I see that dog whistler extraordinaire is back as the CLP President.
    I reckon your mob will probably win the next election. Hope they don’t.
    Your last two paragraphs remind me of a graffiti I read about: “Enough of deeds. We want promises!”

  2. As an owner of Solar PV, I must admit that the NT’s Shadow treasurer Bill Yan’s claim that “the Solar PV Feed-in-Tariff has been axed” had me in a bit of a panic at first, until I checked my power bills and Jacana’s website to find the FIT in the NT is alive and well.
    Perhaps Mr Yan is referring to the decision in July 2022 to reduce the premium feed-in-tariff from 28 cents to a new standard rate of 9 cents? Hardly an “axing”, which implies that it has been dropped altogether.
    Anyway, this little bit of misinformation leaves me to question the veracity of the other figures he quotes in the article.
    That the Alice Springs News printed his letter verbatim, without any fact-checking, is also very concerning. Not good enough, Erwin.
    [ED – Well, Dom, it depends on how sharp the axe is. On June 16, 2022 we published a report including this: “Some householders are currently receiving 26.65 cents per kilowatt hour for the power from their rooftop installations that they are feeding into the NT Government power grid. As of July 1 this will be reduced by two-thirds to 9.13 cents.”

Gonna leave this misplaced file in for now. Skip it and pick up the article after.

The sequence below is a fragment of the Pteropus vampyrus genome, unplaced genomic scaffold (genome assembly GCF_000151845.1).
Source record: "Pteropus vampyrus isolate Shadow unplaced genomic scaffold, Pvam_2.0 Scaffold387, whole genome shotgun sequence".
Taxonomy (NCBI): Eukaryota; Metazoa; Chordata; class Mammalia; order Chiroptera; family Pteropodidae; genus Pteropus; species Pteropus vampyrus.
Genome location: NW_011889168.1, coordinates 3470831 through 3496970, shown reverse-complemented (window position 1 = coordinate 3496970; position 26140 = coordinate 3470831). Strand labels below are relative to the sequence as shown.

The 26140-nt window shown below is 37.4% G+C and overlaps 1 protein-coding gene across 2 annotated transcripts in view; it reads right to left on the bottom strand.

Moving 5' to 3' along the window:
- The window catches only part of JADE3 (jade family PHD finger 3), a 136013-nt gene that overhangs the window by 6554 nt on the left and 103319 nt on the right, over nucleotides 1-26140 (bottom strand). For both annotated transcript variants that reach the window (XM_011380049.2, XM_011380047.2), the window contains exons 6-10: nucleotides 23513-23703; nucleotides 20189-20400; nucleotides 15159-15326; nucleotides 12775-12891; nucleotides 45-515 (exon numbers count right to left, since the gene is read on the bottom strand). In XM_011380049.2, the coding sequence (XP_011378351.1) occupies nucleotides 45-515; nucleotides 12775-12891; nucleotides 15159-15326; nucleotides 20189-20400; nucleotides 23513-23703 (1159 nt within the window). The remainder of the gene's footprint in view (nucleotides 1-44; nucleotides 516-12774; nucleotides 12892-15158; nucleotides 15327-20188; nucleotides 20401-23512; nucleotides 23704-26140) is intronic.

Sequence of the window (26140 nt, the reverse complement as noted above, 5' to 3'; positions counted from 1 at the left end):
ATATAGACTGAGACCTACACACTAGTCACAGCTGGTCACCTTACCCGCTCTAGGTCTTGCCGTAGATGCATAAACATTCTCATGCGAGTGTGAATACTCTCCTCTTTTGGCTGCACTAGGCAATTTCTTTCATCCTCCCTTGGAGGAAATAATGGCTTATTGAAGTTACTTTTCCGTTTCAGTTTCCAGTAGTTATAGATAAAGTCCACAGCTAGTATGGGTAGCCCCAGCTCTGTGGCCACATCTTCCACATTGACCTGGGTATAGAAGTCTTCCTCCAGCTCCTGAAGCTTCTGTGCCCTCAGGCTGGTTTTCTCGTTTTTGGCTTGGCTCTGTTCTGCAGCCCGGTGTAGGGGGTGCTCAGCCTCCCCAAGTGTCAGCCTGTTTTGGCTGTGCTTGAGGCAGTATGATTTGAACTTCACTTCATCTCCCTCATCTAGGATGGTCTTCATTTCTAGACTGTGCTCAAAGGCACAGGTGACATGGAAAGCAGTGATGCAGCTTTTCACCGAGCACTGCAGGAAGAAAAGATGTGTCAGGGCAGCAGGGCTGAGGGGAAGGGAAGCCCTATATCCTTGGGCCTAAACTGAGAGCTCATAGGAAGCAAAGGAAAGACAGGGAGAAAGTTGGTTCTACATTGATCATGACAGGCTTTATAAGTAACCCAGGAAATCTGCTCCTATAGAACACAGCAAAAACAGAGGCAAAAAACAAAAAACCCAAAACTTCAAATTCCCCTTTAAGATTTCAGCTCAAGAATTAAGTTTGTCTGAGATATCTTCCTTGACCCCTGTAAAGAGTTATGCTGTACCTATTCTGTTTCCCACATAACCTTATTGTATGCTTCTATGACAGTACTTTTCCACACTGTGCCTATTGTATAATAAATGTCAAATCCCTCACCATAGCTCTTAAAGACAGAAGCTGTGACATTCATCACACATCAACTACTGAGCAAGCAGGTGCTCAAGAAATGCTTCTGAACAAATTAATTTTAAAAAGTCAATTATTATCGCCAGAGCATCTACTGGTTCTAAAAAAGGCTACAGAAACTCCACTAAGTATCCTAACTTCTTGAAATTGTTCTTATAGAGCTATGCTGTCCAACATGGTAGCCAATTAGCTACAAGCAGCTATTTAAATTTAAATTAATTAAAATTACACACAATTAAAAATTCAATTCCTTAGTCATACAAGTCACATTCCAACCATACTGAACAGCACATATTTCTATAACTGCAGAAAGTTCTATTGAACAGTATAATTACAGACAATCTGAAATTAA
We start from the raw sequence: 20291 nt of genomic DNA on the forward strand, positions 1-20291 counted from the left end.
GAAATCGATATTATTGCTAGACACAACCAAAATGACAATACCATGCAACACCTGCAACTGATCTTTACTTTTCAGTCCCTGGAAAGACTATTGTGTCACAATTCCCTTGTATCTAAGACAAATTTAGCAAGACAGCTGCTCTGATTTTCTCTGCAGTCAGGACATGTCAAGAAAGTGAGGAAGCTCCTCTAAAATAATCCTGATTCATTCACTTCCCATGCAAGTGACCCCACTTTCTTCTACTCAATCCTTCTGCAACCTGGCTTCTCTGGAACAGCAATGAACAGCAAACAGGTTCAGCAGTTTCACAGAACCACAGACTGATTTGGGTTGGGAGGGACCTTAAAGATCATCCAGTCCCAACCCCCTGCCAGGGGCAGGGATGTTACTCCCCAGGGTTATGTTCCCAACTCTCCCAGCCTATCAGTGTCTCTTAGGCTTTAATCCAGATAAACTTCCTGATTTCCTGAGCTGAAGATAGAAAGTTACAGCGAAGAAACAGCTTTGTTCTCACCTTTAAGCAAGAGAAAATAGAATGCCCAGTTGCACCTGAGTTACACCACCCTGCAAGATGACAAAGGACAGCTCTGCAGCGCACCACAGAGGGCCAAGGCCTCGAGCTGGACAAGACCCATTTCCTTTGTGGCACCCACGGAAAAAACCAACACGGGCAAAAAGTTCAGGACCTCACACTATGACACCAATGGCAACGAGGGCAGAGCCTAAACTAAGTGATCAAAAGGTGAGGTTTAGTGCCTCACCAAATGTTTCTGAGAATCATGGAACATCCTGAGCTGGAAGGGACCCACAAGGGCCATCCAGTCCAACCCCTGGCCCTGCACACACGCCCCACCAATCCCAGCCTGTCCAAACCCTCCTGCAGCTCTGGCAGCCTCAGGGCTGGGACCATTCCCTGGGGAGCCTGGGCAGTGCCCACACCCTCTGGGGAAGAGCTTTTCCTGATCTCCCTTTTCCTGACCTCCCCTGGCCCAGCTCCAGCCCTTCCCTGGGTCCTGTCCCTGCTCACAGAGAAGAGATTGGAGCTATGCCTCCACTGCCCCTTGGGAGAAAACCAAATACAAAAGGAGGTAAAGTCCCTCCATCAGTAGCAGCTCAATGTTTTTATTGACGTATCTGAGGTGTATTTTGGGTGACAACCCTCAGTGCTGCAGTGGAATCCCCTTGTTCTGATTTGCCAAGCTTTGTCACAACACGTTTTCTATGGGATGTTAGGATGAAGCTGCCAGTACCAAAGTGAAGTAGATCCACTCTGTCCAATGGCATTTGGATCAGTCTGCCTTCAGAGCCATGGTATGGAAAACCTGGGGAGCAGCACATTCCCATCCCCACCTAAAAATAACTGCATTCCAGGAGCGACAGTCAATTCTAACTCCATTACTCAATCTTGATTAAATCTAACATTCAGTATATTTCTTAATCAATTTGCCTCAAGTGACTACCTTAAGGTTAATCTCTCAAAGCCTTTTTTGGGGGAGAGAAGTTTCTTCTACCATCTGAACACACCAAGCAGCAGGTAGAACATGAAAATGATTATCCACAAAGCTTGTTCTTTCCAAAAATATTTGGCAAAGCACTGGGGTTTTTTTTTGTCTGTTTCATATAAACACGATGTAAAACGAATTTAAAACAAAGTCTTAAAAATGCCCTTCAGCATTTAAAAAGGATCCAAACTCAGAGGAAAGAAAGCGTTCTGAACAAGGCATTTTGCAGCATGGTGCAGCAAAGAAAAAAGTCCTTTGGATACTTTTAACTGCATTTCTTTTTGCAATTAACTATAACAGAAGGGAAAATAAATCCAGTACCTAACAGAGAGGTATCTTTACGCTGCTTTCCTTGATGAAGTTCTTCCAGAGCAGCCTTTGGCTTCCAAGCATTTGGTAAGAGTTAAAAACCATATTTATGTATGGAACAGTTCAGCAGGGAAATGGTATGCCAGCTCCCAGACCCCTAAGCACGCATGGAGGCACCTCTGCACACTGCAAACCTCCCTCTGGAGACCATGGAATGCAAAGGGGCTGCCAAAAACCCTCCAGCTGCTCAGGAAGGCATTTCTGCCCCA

On November 18, 2021 we published a Letter to the Editor: “The NT government cancelled their 1 for 1 tariff rate last year without any warning, so any expectation that we could pay off our solar panels within the expected five or six years has been thrown in the trash.”
    We usually print letters verbatim and the readers are welcome to make up their minds.]

  3. @ Bill Yan.
    Having recklessly sold off our Territory Insurance Office and wasted the proceeds, the CLP now complain about high insurance costs.
    The TIO was designed as a service to Territorians. Unlike the company that bought it TIO did not aim to make huge profits, it provided affordable insurance to all residents.
    Power bills surged by 2.7% last year? If you want to see a surge look at the 20% plus increases interstate. The NT was only pipped by WA at 2.5% in having the smallest increase nationally.
    The CLP will slash project approval times by 50%, get rid of Labor’s destructive hybrid mining tax?
    So what environmental regulations will disappear because they must if approval times are to slashed by half?
    Will the CLP stop the Beetaloo fracking climate change disaster?
    The NT is very dependent on mining tax to pay for education, health and many other services.
    Please outline the CLP’s mining tax and how you will make up for reduced revenue from mining companies?

  4. Hi, as a non Territorian I was astonished with the claimed [three and a half times factor].
    What on earth was it spent on? Roads, schools, hospitals and projects that will grow the pie, one hopes. I mean the NT would only have about 250k residents max, how do those that spent it plan on repaying it?
    And on the subject of some or all of the NT rejoining SA, no thanks! Ten ears ago probably yes, but having sadly seen the decline in Alice, Tennant Creek and Kathrine over the last decade I have doubts the situation is reversible. Cheers.